The guest came quietly into our lives. And today it helps to avoid traffic jams, prepare online shopping with personal recommendations or keep the temperature in the house constant. But it was the chatbot ChatGPT, master of plausible answers to all sorts of questions, that brought artificial intelligence to the attention of the masses in recent weeks. Since then, the debate about the opportunities and dangers of the technology has become all the faster and more emotional. Good this way.
Let us begin this assessment by looking at the short-term outlook. This alone gives a deep insight. Already in the spring, the successor to ChatGPT, GPT-4, will once again eclipse what was previously known. Microsoft, in turn, announced that it would integrate ChatGPT and Dall-E, a program that creates images from text, into its “cloud”. Many companies now have access to artificial intelligence. And from now on we will use them for our own purposes. Last but not least, Microsoft itself wants to equip prominent applications such as PowerPoint, Outlook or the Office package with AI.
Of course, all of this is just a tiny part of the major technological transformation that has been taking place for some time. But just the snippet inevitably leads to the conclusion that artificial intelligence is here to stay. Schools, on the other hand, seem to be the most unsuitable place to ignore this reality. Information and education are among their most elementary tasks. If the technology itself becomes part of the teaching content, this is best met. That’s why the first schools are trying to get creative. The KI@school model experiment is running in Bavaria, in which 15 schools develop educational concepts that use AI components within five years.
Whatever the results look like: ChatGPT & Co. will change everyday school life, possibly massively. In any case, they put the relationship of trust between teachers and students to a new test. It is already impossible to say with certainty whether students are solving homework with or without AI. Schools should try to maintain the ability to act. Teachers and students can define rules and boundaries together. And find out where the technology advances it and where it hinders and misleads. So that students learn to use AI critically and responsibly. A focus can be on new opportunities. Personalized learning, for example, which is facilitated by AI. It can help teachers prepare lessons. Stupid bans only lead to more trouble – and schools would probably be helpless to follow a powerful technology.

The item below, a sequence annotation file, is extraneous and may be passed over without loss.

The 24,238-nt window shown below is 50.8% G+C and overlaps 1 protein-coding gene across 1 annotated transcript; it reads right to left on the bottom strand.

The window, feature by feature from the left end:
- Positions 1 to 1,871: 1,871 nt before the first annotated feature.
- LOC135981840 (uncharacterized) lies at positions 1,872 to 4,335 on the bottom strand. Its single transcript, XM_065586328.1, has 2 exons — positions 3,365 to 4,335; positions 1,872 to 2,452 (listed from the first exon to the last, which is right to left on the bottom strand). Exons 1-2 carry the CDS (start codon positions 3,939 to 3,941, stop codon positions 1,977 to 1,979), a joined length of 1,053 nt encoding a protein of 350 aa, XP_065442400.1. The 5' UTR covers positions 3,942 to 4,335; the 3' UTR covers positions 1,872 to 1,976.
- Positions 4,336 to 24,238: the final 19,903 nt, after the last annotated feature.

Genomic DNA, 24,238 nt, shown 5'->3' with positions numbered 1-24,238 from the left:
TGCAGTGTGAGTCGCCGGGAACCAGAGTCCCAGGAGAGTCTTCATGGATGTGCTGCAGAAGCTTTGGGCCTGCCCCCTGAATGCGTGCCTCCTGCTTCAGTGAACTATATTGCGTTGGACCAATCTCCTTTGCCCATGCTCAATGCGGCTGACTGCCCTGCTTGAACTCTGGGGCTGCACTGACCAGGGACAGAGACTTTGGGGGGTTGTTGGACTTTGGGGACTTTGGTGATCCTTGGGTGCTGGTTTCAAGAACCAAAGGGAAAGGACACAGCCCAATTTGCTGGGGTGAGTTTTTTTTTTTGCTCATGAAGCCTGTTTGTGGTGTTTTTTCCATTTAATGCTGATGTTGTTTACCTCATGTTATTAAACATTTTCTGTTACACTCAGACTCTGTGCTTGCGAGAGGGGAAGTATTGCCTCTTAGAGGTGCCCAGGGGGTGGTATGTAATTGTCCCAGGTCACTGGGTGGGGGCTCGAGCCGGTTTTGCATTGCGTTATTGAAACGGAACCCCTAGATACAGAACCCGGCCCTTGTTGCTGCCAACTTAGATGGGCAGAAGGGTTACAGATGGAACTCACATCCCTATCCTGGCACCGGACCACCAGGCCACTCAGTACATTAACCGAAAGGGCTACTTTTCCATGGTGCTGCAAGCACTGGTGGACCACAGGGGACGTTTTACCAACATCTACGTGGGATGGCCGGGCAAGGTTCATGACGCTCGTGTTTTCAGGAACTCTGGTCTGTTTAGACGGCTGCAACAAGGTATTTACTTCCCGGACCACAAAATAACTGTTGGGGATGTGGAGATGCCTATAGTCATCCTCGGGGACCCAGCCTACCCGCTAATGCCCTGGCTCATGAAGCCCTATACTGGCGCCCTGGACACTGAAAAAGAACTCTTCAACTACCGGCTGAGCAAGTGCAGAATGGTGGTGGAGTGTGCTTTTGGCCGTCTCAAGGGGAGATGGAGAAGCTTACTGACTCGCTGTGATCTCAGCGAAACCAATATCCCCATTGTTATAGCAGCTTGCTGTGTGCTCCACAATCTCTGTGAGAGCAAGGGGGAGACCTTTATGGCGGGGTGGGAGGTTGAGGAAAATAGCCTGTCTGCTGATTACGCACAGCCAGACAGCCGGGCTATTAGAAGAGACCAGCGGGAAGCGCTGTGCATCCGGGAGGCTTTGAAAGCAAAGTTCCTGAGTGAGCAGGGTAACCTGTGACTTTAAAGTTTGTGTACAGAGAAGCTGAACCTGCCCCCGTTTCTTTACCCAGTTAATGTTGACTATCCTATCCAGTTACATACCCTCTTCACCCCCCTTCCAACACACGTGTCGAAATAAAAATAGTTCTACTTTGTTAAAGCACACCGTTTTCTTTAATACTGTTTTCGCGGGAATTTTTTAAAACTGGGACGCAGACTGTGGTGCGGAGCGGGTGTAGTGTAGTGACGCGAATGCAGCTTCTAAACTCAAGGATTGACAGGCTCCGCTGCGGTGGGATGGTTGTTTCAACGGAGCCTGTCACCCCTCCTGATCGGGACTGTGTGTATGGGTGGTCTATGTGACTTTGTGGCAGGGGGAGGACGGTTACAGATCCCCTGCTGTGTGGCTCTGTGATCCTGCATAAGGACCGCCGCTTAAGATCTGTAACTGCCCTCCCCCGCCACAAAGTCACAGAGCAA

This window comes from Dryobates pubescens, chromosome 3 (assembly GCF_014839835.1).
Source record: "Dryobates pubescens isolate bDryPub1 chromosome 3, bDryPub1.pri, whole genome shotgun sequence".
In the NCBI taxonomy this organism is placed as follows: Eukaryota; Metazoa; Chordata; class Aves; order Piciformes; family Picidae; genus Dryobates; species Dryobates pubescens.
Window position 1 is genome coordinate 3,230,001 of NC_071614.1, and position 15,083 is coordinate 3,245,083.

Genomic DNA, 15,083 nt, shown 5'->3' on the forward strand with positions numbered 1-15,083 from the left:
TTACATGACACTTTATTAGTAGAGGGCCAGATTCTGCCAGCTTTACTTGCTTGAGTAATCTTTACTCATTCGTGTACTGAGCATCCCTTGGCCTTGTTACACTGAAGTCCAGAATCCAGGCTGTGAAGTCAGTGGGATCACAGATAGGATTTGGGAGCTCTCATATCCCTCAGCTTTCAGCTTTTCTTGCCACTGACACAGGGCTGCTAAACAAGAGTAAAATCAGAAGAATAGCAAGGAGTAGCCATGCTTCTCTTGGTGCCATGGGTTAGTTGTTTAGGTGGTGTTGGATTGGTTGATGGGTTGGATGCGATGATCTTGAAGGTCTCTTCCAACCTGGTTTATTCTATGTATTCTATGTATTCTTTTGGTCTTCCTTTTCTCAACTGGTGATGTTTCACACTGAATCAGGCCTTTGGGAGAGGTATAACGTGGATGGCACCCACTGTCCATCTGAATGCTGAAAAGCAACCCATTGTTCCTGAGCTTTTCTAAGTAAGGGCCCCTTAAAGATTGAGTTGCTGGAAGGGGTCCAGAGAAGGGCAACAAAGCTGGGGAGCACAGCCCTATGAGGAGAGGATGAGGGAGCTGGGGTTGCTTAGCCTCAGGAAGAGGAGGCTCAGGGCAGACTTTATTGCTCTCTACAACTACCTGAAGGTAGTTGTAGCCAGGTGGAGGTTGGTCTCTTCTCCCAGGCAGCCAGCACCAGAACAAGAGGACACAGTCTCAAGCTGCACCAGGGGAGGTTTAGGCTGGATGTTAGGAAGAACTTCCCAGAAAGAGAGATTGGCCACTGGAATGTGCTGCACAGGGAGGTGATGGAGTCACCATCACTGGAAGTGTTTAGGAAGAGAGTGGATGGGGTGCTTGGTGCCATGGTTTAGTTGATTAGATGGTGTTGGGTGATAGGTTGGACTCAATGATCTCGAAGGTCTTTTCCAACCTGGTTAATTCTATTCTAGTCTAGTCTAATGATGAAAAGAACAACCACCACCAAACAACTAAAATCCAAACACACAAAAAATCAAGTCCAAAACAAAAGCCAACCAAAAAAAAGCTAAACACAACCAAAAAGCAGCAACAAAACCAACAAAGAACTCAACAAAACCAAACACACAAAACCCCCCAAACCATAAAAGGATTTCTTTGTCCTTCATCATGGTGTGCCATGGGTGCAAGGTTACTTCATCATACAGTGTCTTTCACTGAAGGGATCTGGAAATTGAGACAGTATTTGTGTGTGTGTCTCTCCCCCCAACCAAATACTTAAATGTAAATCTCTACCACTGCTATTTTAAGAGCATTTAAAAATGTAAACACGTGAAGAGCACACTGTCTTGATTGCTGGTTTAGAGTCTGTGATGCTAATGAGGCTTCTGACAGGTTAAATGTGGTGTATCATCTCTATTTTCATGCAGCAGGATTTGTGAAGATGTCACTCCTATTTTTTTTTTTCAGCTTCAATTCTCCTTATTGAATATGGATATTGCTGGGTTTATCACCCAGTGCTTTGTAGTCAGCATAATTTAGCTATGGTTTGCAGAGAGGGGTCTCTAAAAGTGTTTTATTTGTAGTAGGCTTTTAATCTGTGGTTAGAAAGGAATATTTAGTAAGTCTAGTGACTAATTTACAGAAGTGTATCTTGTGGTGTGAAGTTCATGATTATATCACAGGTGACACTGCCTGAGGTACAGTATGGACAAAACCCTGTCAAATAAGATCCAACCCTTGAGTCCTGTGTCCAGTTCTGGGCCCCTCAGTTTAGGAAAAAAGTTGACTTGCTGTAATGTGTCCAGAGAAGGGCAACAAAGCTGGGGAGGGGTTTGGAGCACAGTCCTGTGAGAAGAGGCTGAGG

No: School is a place for learning and critical discussion. This requires real brain power and not a tin idiot.
Maybe it’s ten years, maybe it’s fifty, but think back to your 15-year-old self. Pumped full of hormones, resisting parents and teachers, rebellion is a way of life for young people, rebelling against the values of the “old” is simply part of growing up. Who enjoys going to school at this stage of development or finds homework and learning fun? Ask yourself: How would you have reacted if there had been a program, an artificial intelligence (AI), that answers English questions, writes practice texts, can solve mathematical word problems and invents papers on any subject?
The author of these lines has to admit with complete openness: the AI would have had a lot to do for him. JW Goethe’s “The Sorrows of Young Werther” and Friedrich Dürrenmatt’s “The Physicists” might have lain unread in the corner of the child’s room, just like George Orwell’s “1984” or Harper Lee’s “To Kill a Mockingbird”. No thought would have been wasted on the question of how long the train would take to travel a distance at a certain speed. Not a minute of reading time would have been used to put a clever-sounding text about Greenland or Darwin’s theory of evolution on paper and then present it.
“So what, you can read everything in Wikipedia,” the fans of artificial intelligence will object. This must be firmly opposed. Apart from the question of whether Wikipedia is a good source, it is important, especially at a young age, to think critically about society. Young people should understand that their world is constantly changing and that they are part of this change. This requires the ability to reflect, real brainpower, and not an idiot.
So is this AI the work of the devil? A nasty outgrowth of the post-truth age? Should they be subjected to the ban of education policy? No, because that would be a fatal overreaction. Even if students don’t need a replacement brain or a thinking aid, something is definitely necessary: thinking about AI, understanding the advantages and disadvantages. The adolescents should understand what is behind the machine learning algorithms. They should recognize that artificial intelligence is not an electronic mastermind, but rather a digital slave. And just as you can learn about the horrors of the slave trade in history class without being a slave trader yourself, you can learn about artificial intelligence in the subject “Digital Literacy” without using it yourself. Just with your own human intelligence.